That was an absolute historical record for the sector, even in the presence of a specific inflationary pressure which more than doubled upstream costs in the course of a decade. Much of that investment has produced, or will produce, results with a considerable time-lag, since in the oil industry it takes years to bring a given field to production.
The result is that new production capacity, or simple resilient capacity from mature fields, is progressively made available just while oil demand remains weak due to a still gloomy economic outlook – and will continue to do so. Other factors contribute to worsen the situation. . . .[T]he overall effect . . . is that global oil production capacity has been growing too rapidly – and still does: It has already exceeded 100 mbd (including biofuels and natural gas liquids), whereas demand is hovering around 92-93 mbd.
In an essay at The National Interest  (“Frack to the Future”), published in March-April 2014, Maugeri insisted that the shale-oil boom was transformational and not a temporary bubble: “Even with a steady decline of crude-oil prices (for example, from $85 a barrel in 2013 to $65 a barrel in 2017), the United States could be producing 5 million barrels per day (MBD) of shale oil by 2017.” Taking together output of biofuels and natural gas liquids, “the United States could become the leading oil producer in the world by the end of 2017, with an overall oil production of about 16 MBD and a sheer crude-oil production of 10.4 MBD.” [The difference between "overall" and "sheer" presumably is made up by biofuels and natural gas liquids.] Shale oil requires intensive drilling. Maugeri notes that there were 45,468 wells completed in the United States in 2012, whereas the rest of the world (excluding Canada) only completed 3,921 wells. Given the long time required to build people-expertise and equipment in other countries, plus the very different tax and subsurface ownership regimes, Maugeri doubted that the shale revolution would be exportable, or at least that much would have to change to make it so.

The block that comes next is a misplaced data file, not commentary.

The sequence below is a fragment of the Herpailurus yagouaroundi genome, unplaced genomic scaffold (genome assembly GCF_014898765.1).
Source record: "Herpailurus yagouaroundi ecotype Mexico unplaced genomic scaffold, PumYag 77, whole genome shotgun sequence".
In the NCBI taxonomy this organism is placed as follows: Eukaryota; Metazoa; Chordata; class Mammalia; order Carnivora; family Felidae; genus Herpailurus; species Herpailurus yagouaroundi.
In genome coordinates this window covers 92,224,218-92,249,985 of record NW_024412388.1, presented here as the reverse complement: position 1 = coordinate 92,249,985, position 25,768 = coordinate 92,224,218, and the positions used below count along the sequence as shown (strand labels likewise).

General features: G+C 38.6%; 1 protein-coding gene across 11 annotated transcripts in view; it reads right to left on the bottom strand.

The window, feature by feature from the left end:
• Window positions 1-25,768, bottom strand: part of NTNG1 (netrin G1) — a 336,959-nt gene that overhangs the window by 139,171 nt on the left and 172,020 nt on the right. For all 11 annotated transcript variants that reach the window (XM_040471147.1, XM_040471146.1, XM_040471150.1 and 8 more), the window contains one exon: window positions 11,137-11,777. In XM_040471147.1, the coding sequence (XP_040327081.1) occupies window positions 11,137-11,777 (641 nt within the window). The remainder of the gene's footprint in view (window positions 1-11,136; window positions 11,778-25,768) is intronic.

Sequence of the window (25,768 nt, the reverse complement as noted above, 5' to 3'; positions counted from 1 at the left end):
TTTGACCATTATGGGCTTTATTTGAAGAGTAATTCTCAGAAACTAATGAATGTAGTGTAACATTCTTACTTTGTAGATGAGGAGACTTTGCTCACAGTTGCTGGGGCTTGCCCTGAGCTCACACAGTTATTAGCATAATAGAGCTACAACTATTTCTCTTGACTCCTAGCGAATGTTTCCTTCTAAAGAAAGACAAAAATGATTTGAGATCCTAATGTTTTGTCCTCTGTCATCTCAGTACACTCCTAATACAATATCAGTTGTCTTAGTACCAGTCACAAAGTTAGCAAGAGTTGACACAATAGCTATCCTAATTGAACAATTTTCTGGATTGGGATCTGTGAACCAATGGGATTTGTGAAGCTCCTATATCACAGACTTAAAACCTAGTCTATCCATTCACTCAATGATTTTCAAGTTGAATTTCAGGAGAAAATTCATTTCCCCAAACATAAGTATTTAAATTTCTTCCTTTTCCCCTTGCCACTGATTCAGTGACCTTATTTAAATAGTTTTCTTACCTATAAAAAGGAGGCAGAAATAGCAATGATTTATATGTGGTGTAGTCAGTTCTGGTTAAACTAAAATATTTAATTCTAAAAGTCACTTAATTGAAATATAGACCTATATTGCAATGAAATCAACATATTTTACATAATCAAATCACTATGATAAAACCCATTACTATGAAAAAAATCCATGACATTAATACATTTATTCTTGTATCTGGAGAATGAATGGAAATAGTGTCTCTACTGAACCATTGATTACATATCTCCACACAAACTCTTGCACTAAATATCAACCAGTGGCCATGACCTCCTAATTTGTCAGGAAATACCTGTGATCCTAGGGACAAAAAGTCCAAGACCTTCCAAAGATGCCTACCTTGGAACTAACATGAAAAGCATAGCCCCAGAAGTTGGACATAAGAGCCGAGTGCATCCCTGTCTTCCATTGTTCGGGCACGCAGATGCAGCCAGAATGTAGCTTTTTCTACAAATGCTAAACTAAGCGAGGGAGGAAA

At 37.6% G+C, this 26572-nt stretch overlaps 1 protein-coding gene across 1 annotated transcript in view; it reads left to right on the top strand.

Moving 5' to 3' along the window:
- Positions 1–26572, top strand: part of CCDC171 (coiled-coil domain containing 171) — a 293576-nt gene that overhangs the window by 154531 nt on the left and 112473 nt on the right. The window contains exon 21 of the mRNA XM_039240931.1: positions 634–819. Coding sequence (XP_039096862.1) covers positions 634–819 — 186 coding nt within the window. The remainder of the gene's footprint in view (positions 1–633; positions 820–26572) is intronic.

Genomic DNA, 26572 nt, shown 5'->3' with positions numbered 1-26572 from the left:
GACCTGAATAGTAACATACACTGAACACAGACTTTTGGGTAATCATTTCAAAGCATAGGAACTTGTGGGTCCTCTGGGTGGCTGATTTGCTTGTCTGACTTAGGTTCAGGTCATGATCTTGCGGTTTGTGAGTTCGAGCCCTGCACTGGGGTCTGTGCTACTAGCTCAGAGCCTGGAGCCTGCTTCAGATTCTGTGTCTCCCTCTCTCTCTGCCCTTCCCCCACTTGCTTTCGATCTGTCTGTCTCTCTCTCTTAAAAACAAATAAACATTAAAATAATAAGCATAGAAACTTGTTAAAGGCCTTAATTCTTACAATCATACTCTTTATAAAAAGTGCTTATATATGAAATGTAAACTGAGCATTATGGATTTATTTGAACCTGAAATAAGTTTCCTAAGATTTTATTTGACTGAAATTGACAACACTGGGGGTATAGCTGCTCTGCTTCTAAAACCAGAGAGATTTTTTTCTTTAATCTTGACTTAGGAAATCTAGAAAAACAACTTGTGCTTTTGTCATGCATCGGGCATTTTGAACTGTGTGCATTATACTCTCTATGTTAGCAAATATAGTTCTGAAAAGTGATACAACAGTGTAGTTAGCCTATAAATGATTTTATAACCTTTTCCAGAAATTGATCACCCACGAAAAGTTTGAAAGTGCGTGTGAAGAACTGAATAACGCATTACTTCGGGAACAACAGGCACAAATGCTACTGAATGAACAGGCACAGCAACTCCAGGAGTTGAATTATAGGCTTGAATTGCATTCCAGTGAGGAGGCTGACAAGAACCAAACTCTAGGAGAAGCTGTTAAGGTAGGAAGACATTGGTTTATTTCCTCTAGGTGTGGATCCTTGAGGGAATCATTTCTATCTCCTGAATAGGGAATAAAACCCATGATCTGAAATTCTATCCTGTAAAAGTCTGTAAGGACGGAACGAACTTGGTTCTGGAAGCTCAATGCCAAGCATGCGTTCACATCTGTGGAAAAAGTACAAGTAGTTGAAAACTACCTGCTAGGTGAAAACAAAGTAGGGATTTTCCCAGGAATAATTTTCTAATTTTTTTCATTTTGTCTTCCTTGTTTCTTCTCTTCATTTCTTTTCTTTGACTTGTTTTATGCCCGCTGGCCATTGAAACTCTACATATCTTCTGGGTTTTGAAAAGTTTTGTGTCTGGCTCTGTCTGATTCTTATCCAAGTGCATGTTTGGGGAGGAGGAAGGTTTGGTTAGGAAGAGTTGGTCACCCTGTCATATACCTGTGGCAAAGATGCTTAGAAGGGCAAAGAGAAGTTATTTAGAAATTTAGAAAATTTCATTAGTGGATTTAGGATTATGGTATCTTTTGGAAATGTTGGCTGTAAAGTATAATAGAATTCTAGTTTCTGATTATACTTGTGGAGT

Despite these cornucopian forecasts, Maugeri noted how it all might unravel. He explained in The National Interest that Saudi Arabia is “the central bank” of world oil production. Its choice was either to cut back production to maintain prices (as it did in the early 1980s) or engineer a price collapse (as it did in 1986). We now have the results of that Saudi deliberation in its decision to maintain production, with the resulting collapse in prices. That scenario, Maugeri noted, “would put in danger both U.S. shale oil and the more expensive Canadian oil sands. The final result would be highly detrimental to U.S. energy security.”